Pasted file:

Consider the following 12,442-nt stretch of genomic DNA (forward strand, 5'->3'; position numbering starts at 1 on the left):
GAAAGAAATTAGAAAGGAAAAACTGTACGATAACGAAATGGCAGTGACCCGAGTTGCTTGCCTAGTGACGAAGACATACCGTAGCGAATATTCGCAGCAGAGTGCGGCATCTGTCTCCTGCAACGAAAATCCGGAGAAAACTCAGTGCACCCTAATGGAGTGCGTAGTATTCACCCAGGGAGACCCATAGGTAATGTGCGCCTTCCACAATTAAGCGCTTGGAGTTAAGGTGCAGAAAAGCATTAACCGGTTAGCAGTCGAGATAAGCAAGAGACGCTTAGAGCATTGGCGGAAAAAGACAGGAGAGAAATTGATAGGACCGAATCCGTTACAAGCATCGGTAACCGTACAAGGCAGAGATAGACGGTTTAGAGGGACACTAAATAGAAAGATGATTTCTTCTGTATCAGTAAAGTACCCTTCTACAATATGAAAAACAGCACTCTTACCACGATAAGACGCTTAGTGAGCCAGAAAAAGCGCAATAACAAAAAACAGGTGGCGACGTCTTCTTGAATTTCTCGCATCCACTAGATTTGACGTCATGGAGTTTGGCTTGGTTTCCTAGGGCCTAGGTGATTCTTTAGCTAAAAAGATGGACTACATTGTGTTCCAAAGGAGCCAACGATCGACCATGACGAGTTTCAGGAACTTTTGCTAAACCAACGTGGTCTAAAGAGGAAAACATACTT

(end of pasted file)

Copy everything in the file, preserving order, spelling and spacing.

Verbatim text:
Consider the following 12,442-nt stretch of genomic DNA (forward strand, 5'->3'; position numbering starts at 1 on the left):
GAAAGAAATTAGAAAGGAAAAACTGTACGATAACGAAATGGCAGTGACCCGAGTTGCTTGCCTAGTGACGAAGACATACCGTAGCGAATATTCGCAGCAGAGTGCGGCATCTGTCTCCTGCAACGAAAATCCGGAGAAAACTCAGTGCACCCTAATGGAGTGCGTAGTATTCACCCAGGGAGACCCATAGGTAATGTGCGCCTTCCACAATTAAGCGCTTGGAGTTAAGGTGCAGAAAAGCATTAACCGGTTAGCAGTCGAGATAAGCAAGAGACGCTTAGAGCATTGGCGGAAAAAGACAGGAGAGAAATTGATAGGACCGAATCCGTTACAAGCATCGGTAACCGTACAAGGCAGAGATAGACGGTTTAGAGGGACACTAAATAGAAAGATGATTTCTTCTGTATCAGTAAAGTACCCTTCTACAATATGAAAAACAGCACTCTTACCACGATAAGACGCTTAGTGAGCCAGAAAAAGCGCAATAACAAAAAACAGGTGGCGACGTCTTCTTGAATTTCTCGCATCCACTAGATTTGACGTCATGGAGTTTGGCTTGGTTTCCTAGGGCCTAGGTGATTCTTTAGCTAAAAAGATGGACTACATTGTGTTCCAAAGGAGCCAACGATCGACCATGACGAGTTTCAGGAACTTTTGCTAAACCAACGTGGTCTAAAGAGGAAAACATACTT